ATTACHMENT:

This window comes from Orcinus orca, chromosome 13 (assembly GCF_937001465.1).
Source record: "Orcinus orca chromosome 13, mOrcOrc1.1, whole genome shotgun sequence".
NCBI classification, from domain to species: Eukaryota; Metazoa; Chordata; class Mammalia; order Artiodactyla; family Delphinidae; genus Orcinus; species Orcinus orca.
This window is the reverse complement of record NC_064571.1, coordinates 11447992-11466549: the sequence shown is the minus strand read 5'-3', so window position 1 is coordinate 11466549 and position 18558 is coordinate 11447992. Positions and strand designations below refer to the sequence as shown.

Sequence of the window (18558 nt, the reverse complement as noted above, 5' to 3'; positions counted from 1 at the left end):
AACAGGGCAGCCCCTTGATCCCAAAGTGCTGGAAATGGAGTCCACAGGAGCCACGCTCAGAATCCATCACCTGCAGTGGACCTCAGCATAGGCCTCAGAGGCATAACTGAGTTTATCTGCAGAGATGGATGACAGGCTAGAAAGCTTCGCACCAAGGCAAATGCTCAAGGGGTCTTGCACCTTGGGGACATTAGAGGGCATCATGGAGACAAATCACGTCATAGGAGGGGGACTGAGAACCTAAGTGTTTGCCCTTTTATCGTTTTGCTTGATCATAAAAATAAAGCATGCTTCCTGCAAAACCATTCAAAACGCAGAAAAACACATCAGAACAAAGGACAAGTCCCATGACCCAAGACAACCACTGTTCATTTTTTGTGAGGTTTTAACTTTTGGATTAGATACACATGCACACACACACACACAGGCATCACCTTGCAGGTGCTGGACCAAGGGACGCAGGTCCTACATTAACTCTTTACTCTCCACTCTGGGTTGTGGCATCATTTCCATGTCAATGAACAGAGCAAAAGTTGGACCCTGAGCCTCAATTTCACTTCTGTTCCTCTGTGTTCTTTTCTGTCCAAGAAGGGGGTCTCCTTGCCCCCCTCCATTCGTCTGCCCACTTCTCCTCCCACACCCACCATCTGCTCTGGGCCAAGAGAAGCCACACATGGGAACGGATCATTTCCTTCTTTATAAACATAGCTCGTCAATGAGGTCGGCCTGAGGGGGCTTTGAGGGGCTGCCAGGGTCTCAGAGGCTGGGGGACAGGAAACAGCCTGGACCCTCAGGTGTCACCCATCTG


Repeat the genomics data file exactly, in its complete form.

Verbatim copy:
This window comes from Orcinus orca, chromosome 13 (assembly GCF_937001465.1).
Source record: "Orcinus orca chromosome 13, mOrcOrc1.1, whole genome shotgun sequence".
NCBI classification, from domain to species: Eukaryota; Metazoa; Chordata; class Mammalia; order Artiodactyla; family Delphinidae; genus Orcinus; species Orcinus orca.
This window is the reverse complement of record NC_064571.1, coordinates 11447992-11466549: the sequence shown is the minus strand read 5'-3', so window position 1 is coordinate 11466549 and position 18558 is coordinate 11447992. Positions and strand designations below refer to the sequence as shown.

Sequence of the window (18558 nt, the reverse complement as noted above, 5' to 3'; positions counted from 1 at the left end):
AACAGGGCAGCCCCTTGATCCCAAAGTGCTGGAAATGGAGTCCACAGGAGCCACGCTCAGAATCCATCACCTGCAGTGGACCTCAGCATAGGCCTCAGAGGCATAACTGAGTTTATCTGCAGAGATGGATGACAGGCTAGAAAGCTTCGCACCAAGGCAAATGCTCAAGGGGTCTTGCACCTTGGGGACATTAGAGGGCATCATGGAGACAAATCACGTCATAGGAGGGGGACTGAGAACCTAAGTGTTTGCCCTTTTATCGTTTTGCTTGATCATAAAAATAAAGCATGCTTCCTGCAAAACCATTCAAAACGCAGAAAAACACATCAGAACAAAGGACAAGTCCCATGACCCAAGACAACCACTGTTCATTTTTTGTGAGGTTTTAACTTTTGGATTAGATACACATGCACACACACACACACAGGCATCACCTTGCAGGTGCTGGACCAAGGGACGCAGGTCCTACATTAACTCTTTACTCTCCACTCTGGGTTGTGGCATCATTTCCATGTCAATGAACAGAGCAAAAGTTGGACCCTGAGCCTCAATTTCACTTCTGTTCCTCTGTGTTCTTTTCTGTCCAAGAAGGGGGTCTCCTTGCCCCCCTCCATTCGTCTGCCCACTTCTCCTCCCACACCCACCATCTGCTCTGGGCCAAGAGAAGCCACACATGGGAACGGATCATTTCCTTCTTTATAAACATAGCTCGTCAATGAGGTCGGCCTGAGGGGGCTTTGAGGGGCTGCCAGGGTCTCAGAGGCTGGGGGACAGGAAACAGCCTGGACCCTCAGGTGTCACCCATCTG